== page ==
Planning is an essential component for implementing a successful project and should not be considered as a one-off activity. Good planning enables you to determine the following:

  • what is being delivered?
  • how much it will cost?
  • when it will be delivered?
  • who will deliver it (estimation of resources)?
  • to what quality criteria?

The planning cycle

Plan — Check — Do — Review

The planning process applies to all lifecycle stages, from brainstorming at the start of the project through to planning the delivery and recording the benefits.

Project schedule

Planning requires significant consultation and research to understand the project environment and scope of work. The project schedule, sometimes referred to as a project plan, reflects the work associated with delivering the project and is typically represented in the form of activities, products and milestones. It will also capture the resource effort required for the delivery of specific activity.

The schedule should be continuously reviewed and updated throughout the projects lifecycle. This monitoring enables you to identify whether you are on track to deliver to time, cost and quality or, whether you have experienced slippage which may require escalation.

A clear and up to date project schedule will make the completion of the project progress report much easier as well as being useful tool for controlling the project.

  • Informed decision making so that we are doing things in the right way.
  • To inform governance and reporting processes – stage gates, schedule tolerances etc.
  • Understand future resource needs (forecasting).
  • Inform funding decisions.
  • Eliminate surprises.
  • To provide estimates of how much effort and time activities will take and what resources and costs will be needed.
  • Provide confidence to senior management and stakeholders that the project is progressing to its agreed budget, timescales and quality criteria.


A significant event in a plan's schedule at a particular point in time, for example:

  • completion of a product
  • end of a stage/phase
  • endorsement or signing off a product
  • high level review
  • major decision that determines the future of a programme or project


A product, or set of products or service, are delivered as a result of the project that is intended to be delivered to a customer (either internal or external). Our product breakdown structure provides more information on this. Examples could be Windows 10 deployed to 50 workstations during the MS Office upgrade, or Windows 10 training manual developed for users.


An activity process, task or piece of work that occurs over time, has recognisable results and is managed. The activities should lead to the delivery of a product (and subsequently a milestone). Our work breakdown structure provides more information. An example could be an asset mapping survey (duration: 1 day, resource: 1 fte)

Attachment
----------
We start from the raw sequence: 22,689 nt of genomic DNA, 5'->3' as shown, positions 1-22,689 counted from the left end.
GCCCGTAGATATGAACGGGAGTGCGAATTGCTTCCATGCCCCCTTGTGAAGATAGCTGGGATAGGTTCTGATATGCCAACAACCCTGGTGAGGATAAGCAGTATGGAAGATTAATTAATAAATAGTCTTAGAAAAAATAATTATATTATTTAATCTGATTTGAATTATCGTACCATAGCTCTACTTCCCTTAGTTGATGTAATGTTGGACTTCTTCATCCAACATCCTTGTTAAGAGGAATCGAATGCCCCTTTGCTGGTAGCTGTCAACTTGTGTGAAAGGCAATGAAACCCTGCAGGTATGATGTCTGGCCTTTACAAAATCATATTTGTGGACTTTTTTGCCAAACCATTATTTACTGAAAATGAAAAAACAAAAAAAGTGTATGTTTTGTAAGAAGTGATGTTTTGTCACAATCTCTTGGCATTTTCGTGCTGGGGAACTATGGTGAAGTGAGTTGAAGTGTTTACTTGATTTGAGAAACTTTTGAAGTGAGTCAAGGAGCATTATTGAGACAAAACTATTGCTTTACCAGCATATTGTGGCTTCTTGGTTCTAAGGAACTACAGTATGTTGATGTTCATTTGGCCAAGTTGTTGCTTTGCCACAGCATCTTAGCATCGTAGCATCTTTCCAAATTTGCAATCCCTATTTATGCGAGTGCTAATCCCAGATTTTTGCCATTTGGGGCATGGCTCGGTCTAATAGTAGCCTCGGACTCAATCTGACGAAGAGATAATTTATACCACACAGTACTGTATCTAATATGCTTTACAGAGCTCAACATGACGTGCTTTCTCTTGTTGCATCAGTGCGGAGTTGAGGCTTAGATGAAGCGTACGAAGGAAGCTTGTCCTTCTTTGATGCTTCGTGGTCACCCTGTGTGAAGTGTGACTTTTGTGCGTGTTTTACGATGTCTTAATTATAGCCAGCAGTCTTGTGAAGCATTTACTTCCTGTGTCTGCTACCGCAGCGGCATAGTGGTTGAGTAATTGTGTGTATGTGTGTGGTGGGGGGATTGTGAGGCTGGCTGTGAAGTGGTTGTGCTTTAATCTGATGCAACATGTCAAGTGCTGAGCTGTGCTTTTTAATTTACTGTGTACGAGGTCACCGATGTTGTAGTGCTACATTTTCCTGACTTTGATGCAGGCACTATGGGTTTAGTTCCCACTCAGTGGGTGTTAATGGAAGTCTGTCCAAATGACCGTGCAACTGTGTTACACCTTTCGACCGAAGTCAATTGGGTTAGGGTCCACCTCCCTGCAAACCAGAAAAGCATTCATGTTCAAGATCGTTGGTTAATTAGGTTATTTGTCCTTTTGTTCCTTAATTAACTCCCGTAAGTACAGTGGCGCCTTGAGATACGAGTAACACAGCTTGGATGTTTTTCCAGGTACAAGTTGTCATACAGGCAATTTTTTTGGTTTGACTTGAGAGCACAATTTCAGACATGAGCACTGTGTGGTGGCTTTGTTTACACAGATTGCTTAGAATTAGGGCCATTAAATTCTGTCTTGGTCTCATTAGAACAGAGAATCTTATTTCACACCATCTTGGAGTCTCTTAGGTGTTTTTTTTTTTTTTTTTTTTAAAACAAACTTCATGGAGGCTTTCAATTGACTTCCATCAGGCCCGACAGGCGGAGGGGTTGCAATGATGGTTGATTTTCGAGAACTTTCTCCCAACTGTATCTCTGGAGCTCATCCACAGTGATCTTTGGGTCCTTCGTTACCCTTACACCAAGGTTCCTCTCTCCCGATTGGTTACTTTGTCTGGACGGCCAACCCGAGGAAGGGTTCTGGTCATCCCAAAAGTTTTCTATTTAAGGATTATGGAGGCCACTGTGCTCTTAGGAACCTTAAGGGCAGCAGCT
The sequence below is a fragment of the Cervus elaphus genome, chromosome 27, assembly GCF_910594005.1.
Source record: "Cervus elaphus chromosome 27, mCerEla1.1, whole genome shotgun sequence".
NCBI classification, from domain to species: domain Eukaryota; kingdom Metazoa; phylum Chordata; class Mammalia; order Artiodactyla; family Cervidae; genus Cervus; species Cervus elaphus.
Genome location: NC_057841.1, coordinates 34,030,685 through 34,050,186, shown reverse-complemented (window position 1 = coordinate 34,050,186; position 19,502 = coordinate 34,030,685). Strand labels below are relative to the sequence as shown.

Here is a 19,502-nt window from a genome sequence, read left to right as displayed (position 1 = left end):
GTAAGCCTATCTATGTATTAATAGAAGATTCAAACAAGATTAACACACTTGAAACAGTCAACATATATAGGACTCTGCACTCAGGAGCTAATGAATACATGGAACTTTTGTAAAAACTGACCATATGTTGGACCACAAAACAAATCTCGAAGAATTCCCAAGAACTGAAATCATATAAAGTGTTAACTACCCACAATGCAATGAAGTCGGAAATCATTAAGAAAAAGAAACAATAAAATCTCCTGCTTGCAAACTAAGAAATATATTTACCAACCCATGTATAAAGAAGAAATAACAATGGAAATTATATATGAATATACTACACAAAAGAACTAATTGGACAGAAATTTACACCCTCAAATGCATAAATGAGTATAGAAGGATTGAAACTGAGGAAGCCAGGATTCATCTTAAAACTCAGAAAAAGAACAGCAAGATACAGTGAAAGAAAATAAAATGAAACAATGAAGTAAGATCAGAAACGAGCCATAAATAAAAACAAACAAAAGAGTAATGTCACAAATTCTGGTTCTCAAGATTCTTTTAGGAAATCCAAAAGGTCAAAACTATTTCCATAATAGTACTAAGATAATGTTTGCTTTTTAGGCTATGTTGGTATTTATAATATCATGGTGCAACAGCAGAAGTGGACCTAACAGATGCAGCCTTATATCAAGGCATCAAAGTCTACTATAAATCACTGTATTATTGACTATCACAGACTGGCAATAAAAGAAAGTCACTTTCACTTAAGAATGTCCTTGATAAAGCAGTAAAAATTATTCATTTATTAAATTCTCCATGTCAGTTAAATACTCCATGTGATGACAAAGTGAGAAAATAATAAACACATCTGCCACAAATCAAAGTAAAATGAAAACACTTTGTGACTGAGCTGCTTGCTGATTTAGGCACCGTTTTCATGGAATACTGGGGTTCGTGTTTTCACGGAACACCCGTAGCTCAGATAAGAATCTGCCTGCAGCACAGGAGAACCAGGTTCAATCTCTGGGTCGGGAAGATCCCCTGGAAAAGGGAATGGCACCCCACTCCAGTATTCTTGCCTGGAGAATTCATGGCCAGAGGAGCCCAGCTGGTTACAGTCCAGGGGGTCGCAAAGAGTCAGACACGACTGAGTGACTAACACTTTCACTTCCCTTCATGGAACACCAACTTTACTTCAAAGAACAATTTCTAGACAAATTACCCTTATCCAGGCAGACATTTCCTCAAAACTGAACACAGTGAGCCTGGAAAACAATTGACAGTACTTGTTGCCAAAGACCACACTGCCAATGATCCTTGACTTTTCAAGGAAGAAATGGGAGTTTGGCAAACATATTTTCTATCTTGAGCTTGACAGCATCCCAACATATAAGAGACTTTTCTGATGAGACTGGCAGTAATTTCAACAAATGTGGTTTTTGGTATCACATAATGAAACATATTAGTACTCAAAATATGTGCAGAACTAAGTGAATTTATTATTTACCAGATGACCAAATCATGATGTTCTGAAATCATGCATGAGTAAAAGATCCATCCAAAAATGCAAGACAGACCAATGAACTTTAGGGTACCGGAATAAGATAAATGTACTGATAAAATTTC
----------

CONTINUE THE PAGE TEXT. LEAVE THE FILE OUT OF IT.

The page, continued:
Basic process for project planning

The chart below illustrates a basic process for project planning:

  • Milestone
    • Product
      • Activity
      • Activity
    • Product
      • Activity
      • Activity

A number of activities will contribute to the delivery of a product and from this milestones can be established, of which key ones will be lifted up to the next level. Please note that is a very generic way of expressing the process. There will always be exceptions to this but it is a useful way of expressing what is required at project level.

Creating a project schedule or working project plan

1) Identify

  • The deliverables (products) that need to be produced.
  • The activities needed to create those products (including owner assignment).
  • The resources and time needed for the activities.
  • The dependencies between activities (and interdependencies with other projects and programmes).

2) Create the plan

Create the plan (in Smartsheet, MS Project, Excel or Visio). Templates are available for you to use, and SPO can give advice on different formats that are available.

3) Track progress

Use your plan to track project progress.

  • Schedule regular meetings with activity owners to obtain updates for the plan and forecast future work.
  • Use the plan to inform reporting and the status of the project.
  • The plan should be version controlled so that viewers can easily access the most recent, up to date version.
  • Circulate the plan to all concerned and provide clear communications identifying who is responsible for activities.
  • Identify points in the plan to monitor and control progress eg. planning meetings, project boards.
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